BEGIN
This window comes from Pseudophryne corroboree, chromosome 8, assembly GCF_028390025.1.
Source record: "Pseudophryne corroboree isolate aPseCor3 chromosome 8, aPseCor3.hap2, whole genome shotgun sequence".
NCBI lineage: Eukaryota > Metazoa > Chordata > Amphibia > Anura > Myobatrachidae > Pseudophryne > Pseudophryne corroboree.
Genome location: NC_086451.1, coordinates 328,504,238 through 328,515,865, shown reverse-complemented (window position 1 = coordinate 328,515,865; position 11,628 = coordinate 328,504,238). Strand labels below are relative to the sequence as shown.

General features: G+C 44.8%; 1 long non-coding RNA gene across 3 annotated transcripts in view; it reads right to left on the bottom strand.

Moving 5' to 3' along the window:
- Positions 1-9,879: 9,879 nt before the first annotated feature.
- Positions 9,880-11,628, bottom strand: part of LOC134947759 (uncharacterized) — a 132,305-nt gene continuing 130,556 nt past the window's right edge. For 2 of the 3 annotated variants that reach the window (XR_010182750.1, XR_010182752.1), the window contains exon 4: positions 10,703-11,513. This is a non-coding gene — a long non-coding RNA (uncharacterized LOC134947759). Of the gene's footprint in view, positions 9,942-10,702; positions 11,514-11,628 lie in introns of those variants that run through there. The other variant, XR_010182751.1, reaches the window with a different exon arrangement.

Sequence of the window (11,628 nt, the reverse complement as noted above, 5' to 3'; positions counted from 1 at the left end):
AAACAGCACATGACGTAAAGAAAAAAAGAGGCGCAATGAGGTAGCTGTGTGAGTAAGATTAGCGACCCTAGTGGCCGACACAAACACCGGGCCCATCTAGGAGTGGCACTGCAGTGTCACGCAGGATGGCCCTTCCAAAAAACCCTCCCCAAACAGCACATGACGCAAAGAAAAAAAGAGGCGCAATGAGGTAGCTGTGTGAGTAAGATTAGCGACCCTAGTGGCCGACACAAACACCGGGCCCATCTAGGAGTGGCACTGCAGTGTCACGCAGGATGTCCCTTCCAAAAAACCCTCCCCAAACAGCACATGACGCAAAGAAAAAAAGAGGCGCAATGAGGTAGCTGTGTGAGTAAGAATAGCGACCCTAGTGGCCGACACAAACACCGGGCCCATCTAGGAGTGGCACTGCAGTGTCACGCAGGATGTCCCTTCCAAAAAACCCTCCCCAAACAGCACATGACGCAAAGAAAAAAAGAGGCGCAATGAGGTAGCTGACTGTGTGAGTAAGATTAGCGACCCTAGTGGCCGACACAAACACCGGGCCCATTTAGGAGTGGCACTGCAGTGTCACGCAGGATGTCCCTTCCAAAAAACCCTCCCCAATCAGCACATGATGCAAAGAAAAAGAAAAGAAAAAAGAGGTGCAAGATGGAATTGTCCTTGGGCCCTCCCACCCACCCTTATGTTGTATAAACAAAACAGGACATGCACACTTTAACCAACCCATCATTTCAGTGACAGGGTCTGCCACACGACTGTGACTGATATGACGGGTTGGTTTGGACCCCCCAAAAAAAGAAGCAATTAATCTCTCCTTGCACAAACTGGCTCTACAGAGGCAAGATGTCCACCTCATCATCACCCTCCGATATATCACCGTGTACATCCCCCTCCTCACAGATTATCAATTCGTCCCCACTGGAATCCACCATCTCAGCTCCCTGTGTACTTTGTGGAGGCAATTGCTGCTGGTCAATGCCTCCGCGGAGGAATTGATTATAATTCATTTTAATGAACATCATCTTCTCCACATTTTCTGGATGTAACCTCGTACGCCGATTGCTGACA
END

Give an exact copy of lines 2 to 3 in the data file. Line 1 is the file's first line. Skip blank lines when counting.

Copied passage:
Source record: "Pseudophryne corroboree isolate aPseCor3 chromosome 8, aPseCor3.hap2, whole genome shotgun sequence".
NCBI lineage: Eukaryota > Metazoa > Chordata > Amphibia > Anura > Myobatrachidae > Pseudophryne > Pseudophryne corroboree.